National Archives sign at Kew Gardens Station

National Archives sign at Kew Gardens Station


Colonial North American Project at Harvard University

Harvard University has embarked on a remarkable multi-year project to digitize and make freely available all 17th and 18th century archival records and publications from all its campus repositories relating to life in colonial North America. This ambitious enterprise is called the Colonial North Amercian Project at Harvard University.

In addition to the collection itself, there are also a series of thematic essays which provide deeper insight into the contents of this digital library and archives.

It appears that the public interface is powered by the Omeka open source software.


BitCurator Consortium launches website

The BitCurator Consortium (BCC) has launched its website at The website contains numerous information resources about the BitCurator Consortium, digital forensics, and more.

The BCC is an independent, community-led membership association that supports the curation of born-digital materials by libraries, archives, and museums. Members of the BitCurator user community founded BCC in 2014 to enhance, promote, and explore this growing area of professional activity.

The BitCurator environment is an Ubuntu-based Linux distribution that includes open source and public domain digital forensics tools, as well as unique reporting mechanisms and user interfaces, designed to assist libraries, archives, and museums with the curation of born-digital materials. Funded by the Andrew W. Mellon Foundation, the BitCurator project has developed, packaged, and documented open-source forensics and data analysis tools to create forensic disk images, analyze files and file systems, extract file system metadata, identify and redact sensitive information, and identify and remove duplicate files.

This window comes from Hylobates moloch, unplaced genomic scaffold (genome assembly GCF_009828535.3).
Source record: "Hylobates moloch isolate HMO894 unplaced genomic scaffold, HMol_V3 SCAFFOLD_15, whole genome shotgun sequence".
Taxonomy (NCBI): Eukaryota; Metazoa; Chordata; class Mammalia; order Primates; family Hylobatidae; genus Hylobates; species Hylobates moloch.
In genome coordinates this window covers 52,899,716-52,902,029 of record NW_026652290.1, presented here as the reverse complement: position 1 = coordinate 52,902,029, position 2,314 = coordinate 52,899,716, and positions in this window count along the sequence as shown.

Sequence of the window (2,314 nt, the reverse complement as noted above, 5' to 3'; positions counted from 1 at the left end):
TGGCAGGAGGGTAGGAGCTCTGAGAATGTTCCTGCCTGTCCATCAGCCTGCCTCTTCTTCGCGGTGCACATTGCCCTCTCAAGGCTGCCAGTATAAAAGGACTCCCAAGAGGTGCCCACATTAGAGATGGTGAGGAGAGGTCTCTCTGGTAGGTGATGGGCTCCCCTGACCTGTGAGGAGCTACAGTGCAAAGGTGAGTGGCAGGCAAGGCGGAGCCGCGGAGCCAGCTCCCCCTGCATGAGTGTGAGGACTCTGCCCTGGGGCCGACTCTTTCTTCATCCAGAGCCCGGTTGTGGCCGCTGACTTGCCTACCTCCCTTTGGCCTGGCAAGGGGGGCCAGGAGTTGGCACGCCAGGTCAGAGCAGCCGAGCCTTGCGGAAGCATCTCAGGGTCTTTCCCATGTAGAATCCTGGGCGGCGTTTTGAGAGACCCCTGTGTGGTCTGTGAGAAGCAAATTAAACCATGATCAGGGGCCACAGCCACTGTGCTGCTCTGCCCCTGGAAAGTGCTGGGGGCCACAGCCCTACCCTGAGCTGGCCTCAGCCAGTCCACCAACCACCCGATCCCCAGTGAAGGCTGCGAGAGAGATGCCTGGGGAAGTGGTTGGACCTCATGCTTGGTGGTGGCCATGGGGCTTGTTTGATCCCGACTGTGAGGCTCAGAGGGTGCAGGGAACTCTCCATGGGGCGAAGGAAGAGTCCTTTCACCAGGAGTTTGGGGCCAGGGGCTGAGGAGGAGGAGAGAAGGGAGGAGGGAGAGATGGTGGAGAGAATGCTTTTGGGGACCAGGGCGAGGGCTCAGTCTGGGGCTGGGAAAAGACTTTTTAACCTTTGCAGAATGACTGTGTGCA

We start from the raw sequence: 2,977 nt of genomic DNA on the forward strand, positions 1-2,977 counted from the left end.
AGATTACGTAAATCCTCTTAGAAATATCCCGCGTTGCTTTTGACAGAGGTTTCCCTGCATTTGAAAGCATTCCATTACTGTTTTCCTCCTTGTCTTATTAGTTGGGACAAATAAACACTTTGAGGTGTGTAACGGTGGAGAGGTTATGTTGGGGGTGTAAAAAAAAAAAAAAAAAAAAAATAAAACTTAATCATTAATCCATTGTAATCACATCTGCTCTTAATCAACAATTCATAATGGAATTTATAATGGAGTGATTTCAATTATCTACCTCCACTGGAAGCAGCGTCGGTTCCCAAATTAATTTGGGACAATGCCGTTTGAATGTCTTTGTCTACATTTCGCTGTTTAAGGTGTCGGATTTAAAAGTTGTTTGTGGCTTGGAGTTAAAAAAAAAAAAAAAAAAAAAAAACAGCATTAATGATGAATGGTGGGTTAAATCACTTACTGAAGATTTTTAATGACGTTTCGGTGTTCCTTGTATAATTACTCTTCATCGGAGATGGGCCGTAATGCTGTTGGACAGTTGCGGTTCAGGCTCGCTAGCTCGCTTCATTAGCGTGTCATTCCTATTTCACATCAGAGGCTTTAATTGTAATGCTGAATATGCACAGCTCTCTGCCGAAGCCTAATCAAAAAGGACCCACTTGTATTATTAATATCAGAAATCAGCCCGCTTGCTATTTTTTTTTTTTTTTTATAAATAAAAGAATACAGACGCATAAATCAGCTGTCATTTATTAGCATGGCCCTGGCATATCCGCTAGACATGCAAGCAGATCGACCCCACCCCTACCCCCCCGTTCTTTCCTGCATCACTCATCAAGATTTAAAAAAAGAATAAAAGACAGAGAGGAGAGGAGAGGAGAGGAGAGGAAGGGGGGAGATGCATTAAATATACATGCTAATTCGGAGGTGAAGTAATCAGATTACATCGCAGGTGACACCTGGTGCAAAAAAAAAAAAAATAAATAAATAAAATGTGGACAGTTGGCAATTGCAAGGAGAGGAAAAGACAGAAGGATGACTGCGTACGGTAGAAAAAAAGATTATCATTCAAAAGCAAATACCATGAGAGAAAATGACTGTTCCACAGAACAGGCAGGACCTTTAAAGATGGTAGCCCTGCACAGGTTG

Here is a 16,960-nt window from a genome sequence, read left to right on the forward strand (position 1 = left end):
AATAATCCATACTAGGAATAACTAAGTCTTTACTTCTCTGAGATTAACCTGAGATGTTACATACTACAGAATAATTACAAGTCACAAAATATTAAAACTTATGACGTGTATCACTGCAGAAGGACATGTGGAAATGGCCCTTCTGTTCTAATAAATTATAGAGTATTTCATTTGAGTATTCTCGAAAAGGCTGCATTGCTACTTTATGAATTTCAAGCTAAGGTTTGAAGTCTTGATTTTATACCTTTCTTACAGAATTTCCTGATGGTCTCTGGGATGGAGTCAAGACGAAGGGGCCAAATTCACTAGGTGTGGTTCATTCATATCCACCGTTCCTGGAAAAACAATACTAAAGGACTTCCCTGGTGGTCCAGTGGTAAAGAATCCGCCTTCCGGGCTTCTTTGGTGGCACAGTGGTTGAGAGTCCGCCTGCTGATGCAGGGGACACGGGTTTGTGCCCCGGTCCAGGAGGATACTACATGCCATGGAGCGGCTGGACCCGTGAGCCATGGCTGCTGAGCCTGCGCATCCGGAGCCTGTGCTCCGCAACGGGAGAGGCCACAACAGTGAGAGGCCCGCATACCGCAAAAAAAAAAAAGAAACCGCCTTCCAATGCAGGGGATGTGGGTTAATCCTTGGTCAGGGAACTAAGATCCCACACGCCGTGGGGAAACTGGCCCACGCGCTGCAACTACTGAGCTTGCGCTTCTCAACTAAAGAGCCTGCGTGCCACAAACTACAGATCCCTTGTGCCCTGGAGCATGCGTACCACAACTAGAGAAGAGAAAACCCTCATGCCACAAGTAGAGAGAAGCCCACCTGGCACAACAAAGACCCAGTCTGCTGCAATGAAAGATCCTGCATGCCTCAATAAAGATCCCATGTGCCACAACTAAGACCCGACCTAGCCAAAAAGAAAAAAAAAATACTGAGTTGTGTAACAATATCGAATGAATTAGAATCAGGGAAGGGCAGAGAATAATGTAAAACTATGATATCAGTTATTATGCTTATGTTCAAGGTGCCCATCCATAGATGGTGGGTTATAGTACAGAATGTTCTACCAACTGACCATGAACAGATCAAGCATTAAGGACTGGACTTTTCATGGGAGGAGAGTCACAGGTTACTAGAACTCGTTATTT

The BCC operates as an affiliated community of the Educopia Institute, a nonprofit organization that advances cultural, scientific, and scholarly institutions by catalyzing networks and collaborative communities to facilitate collective impact.

Source: edited from ARCAN-L, "Announcement: New BitCurator Consortium Website!", 020150903


Digital Library Federation DLF Forum meeting in Vancouver, BC, Canada, October 02015

The Digital Library Federation is holdings its DLF Forum in Vancouver, BC, Canada from October 26 to 28, 02015. The call for paper proposals is open until June 22, 02015 and the program will be announced in August. This is the first time the meeting has been held outside the United States.


Library and Archives Canada restores archival development funding

Library and Archives Canada's new Documentary Heritage Communities Program (DHCP) appears to replace the National Archival Development Program (NADP) that the Library and Archives Canada cancelled more than three years ago. According to the Guidelines page,